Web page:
Forceps or vacuum delivery
About one in eight women have an assisted birth, where forceps or a ventouse suction cup (ventouse) are used to help deliver the baby's head. This can be because:
- there are concerns about the baby's heart rate
- your baby is in an awkward position
- you're too exhausted
Both ventouse and forceps are safe and only used when necessary for you and your baby.
If the baby's head is in an awkward position, it will need turning (rotating) to allow the birth. A paediatrician may be present to check your baby's condition after the birth. A local anaesthetic is usually given to numb the vagina and perineum (the skin between the vagina and anus) if you haven't already had an epidural.
If your obstetrician has any concerns, you may be moved to an operating theatre so that a caesarean section can be carried out if needed, for example if the baby can't be easily delivered by forceps or ventouse. This is more likely if your baby's head needs turning.
Sometimes, as the baby is being born, a cut (episiotomy) may be needed to make the vaginal opening bigger. Any tear or cut will be repaired with stitches. Depending on the circumstances, your baby can be delivered and placed onto your tummy, and your birthing partner may still be able to cut the cord if they want to.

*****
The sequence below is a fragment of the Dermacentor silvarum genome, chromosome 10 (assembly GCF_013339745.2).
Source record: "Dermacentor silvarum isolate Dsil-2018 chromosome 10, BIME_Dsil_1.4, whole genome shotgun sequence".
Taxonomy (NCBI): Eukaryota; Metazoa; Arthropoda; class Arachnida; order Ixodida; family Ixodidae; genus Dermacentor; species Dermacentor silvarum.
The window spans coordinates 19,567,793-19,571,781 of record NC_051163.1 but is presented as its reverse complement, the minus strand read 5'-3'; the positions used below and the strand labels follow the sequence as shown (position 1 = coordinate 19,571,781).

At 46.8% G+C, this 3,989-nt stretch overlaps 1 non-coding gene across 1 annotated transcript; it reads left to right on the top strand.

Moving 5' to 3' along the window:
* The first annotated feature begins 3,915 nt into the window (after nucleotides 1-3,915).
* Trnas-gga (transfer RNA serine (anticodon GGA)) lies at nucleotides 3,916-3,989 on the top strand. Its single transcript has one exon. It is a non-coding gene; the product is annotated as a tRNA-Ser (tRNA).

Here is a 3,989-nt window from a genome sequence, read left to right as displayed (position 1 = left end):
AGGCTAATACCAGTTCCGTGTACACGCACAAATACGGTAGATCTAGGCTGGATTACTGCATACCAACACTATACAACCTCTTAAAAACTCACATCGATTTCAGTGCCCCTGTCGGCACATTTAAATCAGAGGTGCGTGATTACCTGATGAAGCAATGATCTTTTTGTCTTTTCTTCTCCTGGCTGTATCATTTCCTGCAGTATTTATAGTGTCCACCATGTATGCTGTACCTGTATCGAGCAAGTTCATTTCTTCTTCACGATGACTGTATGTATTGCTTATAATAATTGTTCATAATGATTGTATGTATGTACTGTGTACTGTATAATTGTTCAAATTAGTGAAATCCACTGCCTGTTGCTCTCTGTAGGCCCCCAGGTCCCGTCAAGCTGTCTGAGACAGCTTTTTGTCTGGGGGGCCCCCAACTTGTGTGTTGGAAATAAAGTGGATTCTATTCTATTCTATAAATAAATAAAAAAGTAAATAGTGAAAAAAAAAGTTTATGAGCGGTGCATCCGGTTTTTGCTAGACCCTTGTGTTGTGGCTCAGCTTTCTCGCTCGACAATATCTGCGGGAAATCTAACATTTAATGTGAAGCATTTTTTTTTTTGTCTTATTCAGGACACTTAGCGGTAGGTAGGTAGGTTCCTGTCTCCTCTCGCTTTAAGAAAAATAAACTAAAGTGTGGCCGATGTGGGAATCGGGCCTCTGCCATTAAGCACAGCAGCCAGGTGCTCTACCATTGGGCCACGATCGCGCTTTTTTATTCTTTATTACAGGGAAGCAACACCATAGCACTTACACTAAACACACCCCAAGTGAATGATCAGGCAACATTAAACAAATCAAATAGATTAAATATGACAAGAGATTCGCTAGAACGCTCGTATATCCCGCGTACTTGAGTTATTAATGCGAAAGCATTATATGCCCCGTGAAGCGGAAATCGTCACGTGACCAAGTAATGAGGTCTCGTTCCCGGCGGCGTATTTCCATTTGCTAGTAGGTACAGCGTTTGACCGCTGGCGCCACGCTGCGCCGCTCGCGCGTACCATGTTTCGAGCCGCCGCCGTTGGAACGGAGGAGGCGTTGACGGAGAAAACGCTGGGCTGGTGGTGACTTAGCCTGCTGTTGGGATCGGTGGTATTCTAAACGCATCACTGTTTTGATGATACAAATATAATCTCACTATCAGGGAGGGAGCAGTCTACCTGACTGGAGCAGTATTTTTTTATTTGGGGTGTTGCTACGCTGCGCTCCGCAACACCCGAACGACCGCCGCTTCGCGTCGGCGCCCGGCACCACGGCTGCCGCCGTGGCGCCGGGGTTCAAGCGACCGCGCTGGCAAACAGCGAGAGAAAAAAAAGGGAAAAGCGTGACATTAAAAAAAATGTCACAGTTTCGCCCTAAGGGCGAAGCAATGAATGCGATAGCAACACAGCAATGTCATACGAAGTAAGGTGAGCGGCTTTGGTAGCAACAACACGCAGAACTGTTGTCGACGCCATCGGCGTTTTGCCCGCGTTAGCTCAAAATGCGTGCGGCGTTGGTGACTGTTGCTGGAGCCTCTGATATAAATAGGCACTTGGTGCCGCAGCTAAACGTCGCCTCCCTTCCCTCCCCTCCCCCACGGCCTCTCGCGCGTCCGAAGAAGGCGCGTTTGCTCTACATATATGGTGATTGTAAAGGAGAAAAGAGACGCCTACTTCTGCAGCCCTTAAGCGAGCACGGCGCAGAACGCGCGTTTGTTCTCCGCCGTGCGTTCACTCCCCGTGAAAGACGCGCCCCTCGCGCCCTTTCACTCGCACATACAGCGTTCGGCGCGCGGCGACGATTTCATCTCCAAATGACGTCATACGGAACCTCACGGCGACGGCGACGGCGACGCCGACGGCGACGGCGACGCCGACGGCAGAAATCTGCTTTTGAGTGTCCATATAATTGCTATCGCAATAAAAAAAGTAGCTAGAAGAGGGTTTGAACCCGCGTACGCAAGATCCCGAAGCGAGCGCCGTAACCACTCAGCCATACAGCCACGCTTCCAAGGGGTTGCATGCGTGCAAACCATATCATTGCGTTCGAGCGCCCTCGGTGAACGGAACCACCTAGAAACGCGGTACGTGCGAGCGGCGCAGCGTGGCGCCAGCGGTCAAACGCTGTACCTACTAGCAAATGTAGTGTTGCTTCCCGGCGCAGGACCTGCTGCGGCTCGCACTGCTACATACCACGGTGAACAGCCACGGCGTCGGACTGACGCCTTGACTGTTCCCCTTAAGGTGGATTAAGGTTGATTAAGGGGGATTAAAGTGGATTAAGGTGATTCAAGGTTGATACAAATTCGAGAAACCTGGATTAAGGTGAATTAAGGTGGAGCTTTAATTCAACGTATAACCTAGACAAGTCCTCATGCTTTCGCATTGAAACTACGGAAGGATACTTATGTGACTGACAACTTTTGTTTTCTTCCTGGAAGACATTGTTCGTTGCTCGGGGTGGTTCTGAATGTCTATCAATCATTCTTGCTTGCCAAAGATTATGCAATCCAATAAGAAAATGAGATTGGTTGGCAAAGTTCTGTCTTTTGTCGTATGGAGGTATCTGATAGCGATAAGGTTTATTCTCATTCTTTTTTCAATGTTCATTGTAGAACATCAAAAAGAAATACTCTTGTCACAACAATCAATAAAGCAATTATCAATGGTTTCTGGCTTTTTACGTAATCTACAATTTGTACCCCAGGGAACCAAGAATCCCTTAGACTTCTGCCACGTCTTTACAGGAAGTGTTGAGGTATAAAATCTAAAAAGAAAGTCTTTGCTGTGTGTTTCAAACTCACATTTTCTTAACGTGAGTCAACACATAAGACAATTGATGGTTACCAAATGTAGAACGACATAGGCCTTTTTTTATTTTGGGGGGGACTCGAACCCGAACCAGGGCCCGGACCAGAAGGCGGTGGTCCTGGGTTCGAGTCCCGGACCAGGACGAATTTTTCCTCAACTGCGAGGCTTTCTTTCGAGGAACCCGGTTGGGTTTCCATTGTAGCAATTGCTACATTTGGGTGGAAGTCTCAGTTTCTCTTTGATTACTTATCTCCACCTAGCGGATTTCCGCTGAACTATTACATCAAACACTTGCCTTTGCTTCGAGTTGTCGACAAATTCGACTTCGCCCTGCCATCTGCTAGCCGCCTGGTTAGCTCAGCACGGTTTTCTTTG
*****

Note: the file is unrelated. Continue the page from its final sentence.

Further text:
A ventouse (vacuum extractor) is an instrument that is attached to the baby's head by suction. A soft or hard plastic or metal cup is attached by a tube to a suction device. The cup fits firmly onto your baby's head. During a contraction and with the help of your pushing, the obstetrician or midwife gently pulls to help deliver your baby.
The suction cup leaves a small swelling on your baby's head, called a chignon. This disappears quickly. The cup may also leave a bruise on your baby's head, called a cephalhaematoma. A ventouse is not used if you're giving birth at less than 34 weeks pregnant, because your baby's head is too soft.
A ventouse is less likely to cause vaginal tearing than forceps.
Forceps are smooth metal instruments that look like large spoons or tongs. They're curved to fit around the baby's head. The forceps are carefully positioned around your baby's head and joined together at the handles. With a contraction and your pushing, an obstetrician gently pulls to help deliver your baby.
There are many different types of forceps. Some forceps are specifically designed to turn the baby to the right position to be born, for example, if your baby is lying facing upwards (occipito-posterior position) or to one side (occipito-lateral position).
Forceps can leave small marks on your baby's face but these will disappear quite quickly.
You will sometimes need a catheter (a small tube that drains your bladder) for up to 24 hours. You're more likely to need this if you have had an epidural because you may not have fully regained sensation in your bladder (and therefore don't know when it's full).